Wistar albino rats, numbering thirty five (35), were nurtured in the animal house of University of Nigeria Enugu Campus and used for this work. This work is designed to determine the presence of prion (PrP) in Wistar albino rats and the possible changes that sleep deprivation can cause in PrP and fertility hormones. Twenty four (24) of the animals (15 females 9 males) were successfully sleep-deprived for 14 days while 11 were not deprived of sleep. The non-sleep deprived rats were used as a control group in addition to PrPc commercial control, for the prion protein determination. The body weights of the rats were obtained before and after sleep deprivation. Serum samples were collected before and after sleep deprivation for the fertility hormone assay while brain tissues were extracted from each sleep deprived and non-sleep deprived rat after 14 days for prion protein determination and histological studies. Single platform sleep deprivation technique was used for sleep deprivation, ocular venipuncture for blood collection, euthanization for sacrificing the rats and enzyme linked immunosorbent assay method for both hormone assay and prion protein determination respectively. Part of the brain tissues were prepared histologically (sectioning and staining) using congo-red staining technique for possible sleep deprivation induced morphological changes. The presence of PrP as determined, was confirmed by comparison of the values of the two control groups and test samples while a significant increase (p < 0.05) in PrP concentration after sleep deprivation was observed when compared with non sleep deprived group of albino rats. Sex hormones such as testosterone and oestradiol, decreased significantly (p < 0.05). The concentrations of prolactin and thyroid stimulating hormone and the body weight of the rats also showed a significant decrease (p < 0.05) after sleep deprivation compared with the normal control rats. The concentrations of follicle stimulating hormone and luteinizing hormone had no significant (p > 0.05) changes after sleep deprivation when compared with control group of albino rats. There was decrease in oestradiol, testosterone, prolactin, thyroid stimulating hormones and body weight of rats while FSH, LH and brain tissues showed no significant changes. There were also no observable changes in the brain tissue morphology after sleep deprivation. In conclusion, there was PrPC induction following sleep deprivation in albino rats. It is therefore recommended that sleep deprivation should be put into consideration in infertility cases and more work should be done on Prion proteins for neuropathological cases.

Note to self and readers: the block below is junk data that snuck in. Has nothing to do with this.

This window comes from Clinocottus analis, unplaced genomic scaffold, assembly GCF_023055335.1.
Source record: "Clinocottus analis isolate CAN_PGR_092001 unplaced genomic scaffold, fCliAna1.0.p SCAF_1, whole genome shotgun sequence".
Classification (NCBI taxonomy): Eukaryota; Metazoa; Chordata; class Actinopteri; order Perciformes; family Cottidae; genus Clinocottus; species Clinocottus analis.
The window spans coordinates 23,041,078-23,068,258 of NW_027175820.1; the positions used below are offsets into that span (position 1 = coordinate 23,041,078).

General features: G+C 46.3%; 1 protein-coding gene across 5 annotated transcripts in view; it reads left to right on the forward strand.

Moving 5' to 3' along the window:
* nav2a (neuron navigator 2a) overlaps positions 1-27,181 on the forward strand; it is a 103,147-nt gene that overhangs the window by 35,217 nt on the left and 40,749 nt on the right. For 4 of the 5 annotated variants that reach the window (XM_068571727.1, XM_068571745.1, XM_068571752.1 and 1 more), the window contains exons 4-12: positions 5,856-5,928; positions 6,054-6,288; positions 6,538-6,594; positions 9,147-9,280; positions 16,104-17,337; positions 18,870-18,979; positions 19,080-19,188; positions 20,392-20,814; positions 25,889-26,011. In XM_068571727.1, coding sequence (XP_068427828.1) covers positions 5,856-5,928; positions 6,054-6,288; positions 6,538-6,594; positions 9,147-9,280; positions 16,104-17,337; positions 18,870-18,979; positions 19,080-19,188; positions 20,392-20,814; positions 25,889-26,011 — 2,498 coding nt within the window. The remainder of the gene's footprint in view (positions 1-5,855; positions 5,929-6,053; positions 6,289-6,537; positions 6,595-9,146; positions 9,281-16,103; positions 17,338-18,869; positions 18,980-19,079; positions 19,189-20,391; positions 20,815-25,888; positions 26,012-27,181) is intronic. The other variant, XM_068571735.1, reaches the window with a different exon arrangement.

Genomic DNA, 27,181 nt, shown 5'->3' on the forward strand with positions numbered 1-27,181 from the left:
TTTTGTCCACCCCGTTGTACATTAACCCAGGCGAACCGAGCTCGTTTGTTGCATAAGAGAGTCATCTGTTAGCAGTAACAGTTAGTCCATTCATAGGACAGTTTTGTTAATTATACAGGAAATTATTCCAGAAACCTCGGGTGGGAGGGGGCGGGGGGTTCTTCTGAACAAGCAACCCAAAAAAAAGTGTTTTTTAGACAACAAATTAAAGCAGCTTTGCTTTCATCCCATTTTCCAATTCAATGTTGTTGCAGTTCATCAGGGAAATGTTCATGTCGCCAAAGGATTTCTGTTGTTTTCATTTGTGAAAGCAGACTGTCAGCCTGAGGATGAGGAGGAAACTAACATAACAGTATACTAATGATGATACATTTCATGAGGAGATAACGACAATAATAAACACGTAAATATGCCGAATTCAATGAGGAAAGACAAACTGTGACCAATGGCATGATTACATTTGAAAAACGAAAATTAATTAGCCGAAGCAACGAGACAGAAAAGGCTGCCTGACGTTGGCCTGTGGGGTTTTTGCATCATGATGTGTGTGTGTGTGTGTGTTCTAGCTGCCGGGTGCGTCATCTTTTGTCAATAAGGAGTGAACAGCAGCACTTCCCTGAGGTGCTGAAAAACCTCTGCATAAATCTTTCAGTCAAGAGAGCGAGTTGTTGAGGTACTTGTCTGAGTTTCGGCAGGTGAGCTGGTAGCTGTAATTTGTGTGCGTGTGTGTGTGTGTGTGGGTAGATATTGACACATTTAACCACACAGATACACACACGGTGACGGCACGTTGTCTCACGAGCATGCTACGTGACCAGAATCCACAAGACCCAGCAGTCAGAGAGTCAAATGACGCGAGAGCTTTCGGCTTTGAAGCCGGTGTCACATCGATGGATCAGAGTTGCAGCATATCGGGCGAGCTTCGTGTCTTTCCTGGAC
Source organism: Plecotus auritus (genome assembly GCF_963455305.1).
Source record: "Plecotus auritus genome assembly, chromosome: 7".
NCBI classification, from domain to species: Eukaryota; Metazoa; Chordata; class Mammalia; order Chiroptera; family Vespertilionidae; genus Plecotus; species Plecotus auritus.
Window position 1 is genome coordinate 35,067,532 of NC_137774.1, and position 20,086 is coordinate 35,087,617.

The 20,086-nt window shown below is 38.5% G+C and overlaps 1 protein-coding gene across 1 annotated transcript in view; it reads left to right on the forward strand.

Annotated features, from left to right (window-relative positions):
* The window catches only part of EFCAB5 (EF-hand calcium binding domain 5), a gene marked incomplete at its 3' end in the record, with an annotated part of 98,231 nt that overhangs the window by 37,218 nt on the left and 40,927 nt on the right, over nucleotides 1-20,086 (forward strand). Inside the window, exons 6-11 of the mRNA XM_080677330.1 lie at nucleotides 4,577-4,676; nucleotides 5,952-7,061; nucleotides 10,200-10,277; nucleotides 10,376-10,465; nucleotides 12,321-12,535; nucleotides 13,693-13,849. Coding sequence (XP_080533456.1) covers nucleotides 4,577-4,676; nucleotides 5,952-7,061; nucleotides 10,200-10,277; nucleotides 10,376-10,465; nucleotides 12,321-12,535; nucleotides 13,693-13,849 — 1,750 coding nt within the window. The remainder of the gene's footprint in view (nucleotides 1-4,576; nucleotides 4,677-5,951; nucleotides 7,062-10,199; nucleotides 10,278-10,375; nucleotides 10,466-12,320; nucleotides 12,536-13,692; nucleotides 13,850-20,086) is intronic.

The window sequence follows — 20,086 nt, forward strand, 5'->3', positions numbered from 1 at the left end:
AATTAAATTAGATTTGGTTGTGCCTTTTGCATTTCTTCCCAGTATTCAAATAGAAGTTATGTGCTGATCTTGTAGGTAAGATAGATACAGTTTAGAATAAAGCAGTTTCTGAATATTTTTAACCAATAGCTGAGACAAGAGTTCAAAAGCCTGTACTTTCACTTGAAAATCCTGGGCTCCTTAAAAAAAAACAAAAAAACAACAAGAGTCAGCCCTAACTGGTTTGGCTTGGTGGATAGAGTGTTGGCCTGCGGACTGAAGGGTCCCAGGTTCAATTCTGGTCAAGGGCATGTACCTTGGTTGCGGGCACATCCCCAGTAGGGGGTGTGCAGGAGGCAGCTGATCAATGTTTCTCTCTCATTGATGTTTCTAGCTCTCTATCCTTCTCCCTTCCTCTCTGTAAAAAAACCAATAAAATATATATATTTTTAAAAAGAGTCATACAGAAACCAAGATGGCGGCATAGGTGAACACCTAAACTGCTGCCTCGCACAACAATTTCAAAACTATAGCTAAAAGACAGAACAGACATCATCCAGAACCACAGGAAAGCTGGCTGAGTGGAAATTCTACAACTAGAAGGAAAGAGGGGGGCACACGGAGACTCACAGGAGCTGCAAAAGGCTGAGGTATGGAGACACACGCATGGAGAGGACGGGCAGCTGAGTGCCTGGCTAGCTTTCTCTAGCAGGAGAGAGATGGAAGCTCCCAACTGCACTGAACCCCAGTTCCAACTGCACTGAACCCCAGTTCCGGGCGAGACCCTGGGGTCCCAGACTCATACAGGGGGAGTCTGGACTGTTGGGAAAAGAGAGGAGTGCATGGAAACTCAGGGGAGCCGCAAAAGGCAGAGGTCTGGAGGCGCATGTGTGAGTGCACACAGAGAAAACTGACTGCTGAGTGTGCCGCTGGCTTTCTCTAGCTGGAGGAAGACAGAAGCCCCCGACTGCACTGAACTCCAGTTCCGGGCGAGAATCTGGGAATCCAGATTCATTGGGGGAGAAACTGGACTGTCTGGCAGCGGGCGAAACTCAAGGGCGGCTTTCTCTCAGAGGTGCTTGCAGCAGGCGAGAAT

Title Page





Table of Contents

List of Figures

List of Plates

List of Abbreviations



1.1       Sleep

1.1.1    Biology of Sleep

1.1.2    Regulation of Sleep

1.1.3    Functions of Sleep

1.2       Sleep Deprivation

1.2.1    Sleep Disorders

1.2.2    Sleep Deprivation and Associated Problems

1.2.3    Sleep Deprivation and Protein Metabolism

1.2.4    Sleep Deprivation and Prion Protein

1.3       Prion Protein (PrP)

1.3.1    Functions of Prion Protein

1.3.2    Prion Protein and Cell Membrane Viability

1.3.3    Prion Proteins and Sleep

1.3.4    Anti-Appoptotic Function

1.3.5    Protein and immune System

1.3.6    Prion Protein and Muscular Tone

1.3.7    Abnormal Prion Protein

1.3.8    The Pathogenicity of Prion

1.3.9    The Diseases of Prion (PrPres)

1.4       Endocrine System

1.5       Hormones

1.5.1    Follicle Stimulating Hormone

1.5.2    Luteinizing Hormones

1.5.3    Prolactin (PRL)

1.5.4    Thyroid Stimulating Hormone

1.5.5    Testosterone

1.5.6    Oestradiol

1.6       Body Weight

1.7       Analysis of Methodology for Sleep Deprivation,Prion Protein and Hormones Assay

1.7.1    Gentle Handling

1.7.2    Single Platform

1.7.3    Multiple Platforms

1.7.4    Modified Multiple Platforms

1.7.5    Pendulum

1.7.6    Automated sleep deprivation

1.7.7    Prion Protein Detection Methods Western blot Immunohistochemistry ELISA Staining of Amyloid Proteins

1.8       Nature of Research Subject

1.9       Consent

1.10     Aim and Objectives of the Study

1.10.1  Aim of the Study

1.10.2  Specific Objectives of the Study



2.1       Materials

2.1.1    Animals

2.1.2    Chemicals and Reagents

2.1.3    Equipment

2.2       Methods

2.2.1    Sleep Deprivation

2.2.2    Blood Collection

2.2.3    Rat Sacrifice

2.2.4    EIA EIA for Prion Protein Using Spi-Bio Kit EIA for Follicle Stimulating Hormone (FSH) EIA for Luteinizing Hormone (LH) EIA for Prolactin EIA for Thyroid Stimulating Hormone (TSH) EIA for Testosterone EIA for Oestradiol

2.2.5    Histological Procedure for Demonstration of Brain Tissue Morphology/Amyloid Protein Alkaline Congo-red Method

2.3       Statistical Analysis



3.1       Prion Protein (PrP)

3.2       Follicle Stimulating Hormone Concentration of Control and Sleep Deprived Rats

3.3       Luteinizing Hormone (LH) Concentration of Control and Sleep Deprived Rats